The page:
Instep Dance Magazine Articles
Reprints of monthly column as first appearing in Instep Dance Magazine.
Shoulder Injuries - Part 3 - Successful Case Studies
By Rick Allen, DC
"Better health leads to better dancing."
Here are two case studies that show the successful conservative treatment of common injuries of the shoulder. As I mentioned in the prior two articles, these injuries are most commonly caused by chronic overuse, but may also include additional acute trauma. Injuries that require surgical treatment are beyond the scope of these articles.
Review of Common Problems
As was pointed out last month, because rotator cuff muscles and their related tendons pass underneath the acromion, they may become pinched and irritated by that bone, causing rotator cuff tendinitis and related problems and even "frozen shoulder" with associated adhesions under the shoulder blade.
Another common problem of the upper back that may cause pain that radiates through the shoulder and down the arm is a subluxation of the upper ribs. Associated trigger points in the muscles adjacent to the spine and shoulder girdle make the problem worse. The pain, muscle spasm and guarding may be so severe that you cannot raise your arm over your head. That sure makes it hard to dance!
Successful Conservative Treatment of Sharon Wridge's
Sharon Wridge came to me with an aching left shoulder of three months duration. She was unable to raise her left arm over her head because of the severe pain. She had seen her medical doctor who had injected two shots of cortisone in her left shoulder, told her to take ibuprofen, and sent her to three months of physical therapy. Because the physical therapist did not correct the underlying problem first, the recommended exercises actually made Sharon's problem worse.
The underlying problem was four-fold: irritation of the rotator cuff tendons, adhesions under the shoulder blade, and subluxation of the upper ribs and associated trigger points in the muscles of the shoulder girdle.
Seeing Sharon's problem at a dance, I suggested I could help here with the combination of conservative treatments I outlined last month. Especially after the failure of the medical treatment and considering the long-term side effects of the drugs, Sharon was pleased to try a natural alternative.
I started by mobilizing Sharon's shoulder with special active release techniques to eliminate the fibrous adhesions that form under the shoulder blade in the subscapularis muscle. I worked deep into the trigger points of the muscles that form the shoulder girdle. I adjusted the rib that was out of place, giving her great relief. Of course, I massaged and adjusted the spine as well.
As Sharon's range of motion is increased, I started progressive rehabilitative exercises to strengthen the injured tendons and muscles. These include special proprioceptive neuromuscular facilitative (PNF) exercises designed to strengthen and stabilize the shoulder girdle. In hindsight, Sharon told me that she would have improved faster if she had done more of the recommended exercises. Nevertheless, she has recovered almost completely in about six months. She told me she is "much, much better." She can lift her arms over her head without pain. I've personally tested her ability on the dance floor - It's superb and pain free!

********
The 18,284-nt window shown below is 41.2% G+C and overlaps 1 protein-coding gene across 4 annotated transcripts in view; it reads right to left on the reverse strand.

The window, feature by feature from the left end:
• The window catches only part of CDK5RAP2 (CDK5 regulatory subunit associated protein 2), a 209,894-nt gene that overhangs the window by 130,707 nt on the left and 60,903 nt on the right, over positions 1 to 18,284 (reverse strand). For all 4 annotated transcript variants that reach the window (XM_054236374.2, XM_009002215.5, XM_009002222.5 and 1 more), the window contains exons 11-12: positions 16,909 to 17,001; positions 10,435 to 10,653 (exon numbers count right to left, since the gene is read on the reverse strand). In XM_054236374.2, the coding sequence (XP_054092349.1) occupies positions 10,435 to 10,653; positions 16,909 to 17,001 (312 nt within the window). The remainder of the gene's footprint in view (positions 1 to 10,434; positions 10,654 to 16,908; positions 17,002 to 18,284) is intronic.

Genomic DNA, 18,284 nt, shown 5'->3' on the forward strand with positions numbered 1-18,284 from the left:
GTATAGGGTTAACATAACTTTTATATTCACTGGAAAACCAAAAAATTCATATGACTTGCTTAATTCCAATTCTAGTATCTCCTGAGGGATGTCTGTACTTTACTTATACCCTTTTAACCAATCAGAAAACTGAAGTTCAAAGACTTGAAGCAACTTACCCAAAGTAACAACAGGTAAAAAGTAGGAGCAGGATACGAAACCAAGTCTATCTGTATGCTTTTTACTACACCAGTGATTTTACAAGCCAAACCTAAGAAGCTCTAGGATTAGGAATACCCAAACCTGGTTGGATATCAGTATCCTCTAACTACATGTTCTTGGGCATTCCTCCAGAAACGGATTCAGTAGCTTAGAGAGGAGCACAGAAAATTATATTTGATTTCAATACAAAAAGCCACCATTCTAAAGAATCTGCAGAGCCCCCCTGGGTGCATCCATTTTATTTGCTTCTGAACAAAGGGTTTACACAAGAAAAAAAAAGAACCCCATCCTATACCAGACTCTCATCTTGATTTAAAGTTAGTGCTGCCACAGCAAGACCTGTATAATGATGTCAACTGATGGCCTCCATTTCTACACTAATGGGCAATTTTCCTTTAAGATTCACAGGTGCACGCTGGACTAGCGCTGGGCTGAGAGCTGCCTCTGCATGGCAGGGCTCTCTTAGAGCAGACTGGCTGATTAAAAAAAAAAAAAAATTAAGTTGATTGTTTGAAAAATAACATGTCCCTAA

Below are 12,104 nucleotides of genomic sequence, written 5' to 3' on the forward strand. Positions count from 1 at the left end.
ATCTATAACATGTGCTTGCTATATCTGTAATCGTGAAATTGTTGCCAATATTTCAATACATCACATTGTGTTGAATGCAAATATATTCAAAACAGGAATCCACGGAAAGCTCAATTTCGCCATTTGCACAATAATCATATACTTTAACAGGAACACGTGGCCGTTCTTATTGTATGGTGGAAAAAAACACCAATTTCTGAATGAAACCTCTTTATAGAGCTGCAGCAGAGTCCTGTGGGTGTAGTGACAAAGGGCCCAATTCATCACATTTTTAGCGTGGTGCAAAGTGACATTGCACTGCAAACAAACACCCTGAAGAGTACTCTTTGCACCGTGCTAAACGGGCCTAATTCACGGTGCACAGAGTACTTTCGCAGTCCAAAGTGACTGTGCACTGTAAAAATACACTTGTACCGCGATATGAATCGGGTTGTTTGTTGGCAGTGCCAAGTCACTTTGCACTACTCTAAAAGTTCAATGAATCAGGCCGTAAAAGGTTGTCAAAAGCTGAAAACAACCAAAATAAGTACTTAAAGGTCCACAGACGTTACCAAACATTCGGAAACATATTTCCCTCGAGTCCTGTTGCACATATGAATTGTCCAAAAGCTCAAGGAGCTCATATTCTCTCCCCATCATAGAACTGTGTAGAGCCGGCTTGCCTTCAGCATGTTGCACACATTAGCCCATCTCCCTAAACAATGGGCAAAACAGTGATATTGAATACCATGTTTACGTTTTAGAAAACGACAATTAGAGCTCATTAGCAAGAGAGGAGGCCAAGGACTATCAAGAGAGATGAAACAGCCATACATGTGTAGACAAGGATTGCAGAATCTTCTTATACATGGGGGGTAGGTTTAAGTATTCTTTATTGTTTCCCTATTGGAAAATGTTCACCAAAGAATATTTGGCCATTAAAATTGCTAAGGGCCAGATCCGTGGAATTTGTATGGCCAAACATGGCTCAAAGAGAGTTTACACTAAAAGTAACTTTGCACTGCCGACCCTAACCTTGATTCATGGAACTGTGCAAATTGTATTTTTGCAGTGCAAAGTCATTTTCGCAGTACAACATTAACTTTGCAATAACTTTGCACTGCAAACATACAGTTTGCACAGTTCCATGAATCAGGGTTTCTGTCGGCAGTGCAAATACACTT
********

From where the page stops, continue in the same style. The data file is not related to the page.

Successful Treatment of Competitive Swimmer
Karen Hakanson's Shoulder and Back Masters Swim Coach John Hartman referred Karen to me at the end of April for treatment of her left shoulder and back. Karen said her left shoulder "hurt all the time" since March and an area around the middle of her back "was unbearable to touch" since January 1999. Her overuse injuries were typical of individuals who overdevelop the anterior pectoral muscles, in her case by swimming predominantly freestyle, while failing to develop the counterbalancing posterior muscles of the back. This causes incorrect motion of the shoulder, leading to inflammation and injury.
I treated Karen with a combination of massage and interferential electric stimulation to loosen her muscles, chiropractic adjustment to correct subluxations of her spine, and ultrasound and ice to reduce the swelling at the insertion of the rotator cuff of her left shoulder. Because of the deep irritation of the rotator cuff, I enlisted the help of acupuncturist Marnie Freeman. Overall, I counseled her to eat right, drink lots of water and give her shoulder a rest. Her coach helped by developing alternative water and land-based exercises to keep her in shape without further irritating her shoulder.
Karen summarized the results after three months: "I feel great. My back pain has gone from a constant pain to almost nothing. I can bend over to pick things up without even thinking about my back." Karen is still in the rehabilitative phase of care and needs to further strengthen her muscles to achieve proper balance. Nevertheless, she has been able to resume competitive swimming, winning gold and bronze medals in the Oregon State Games last month.
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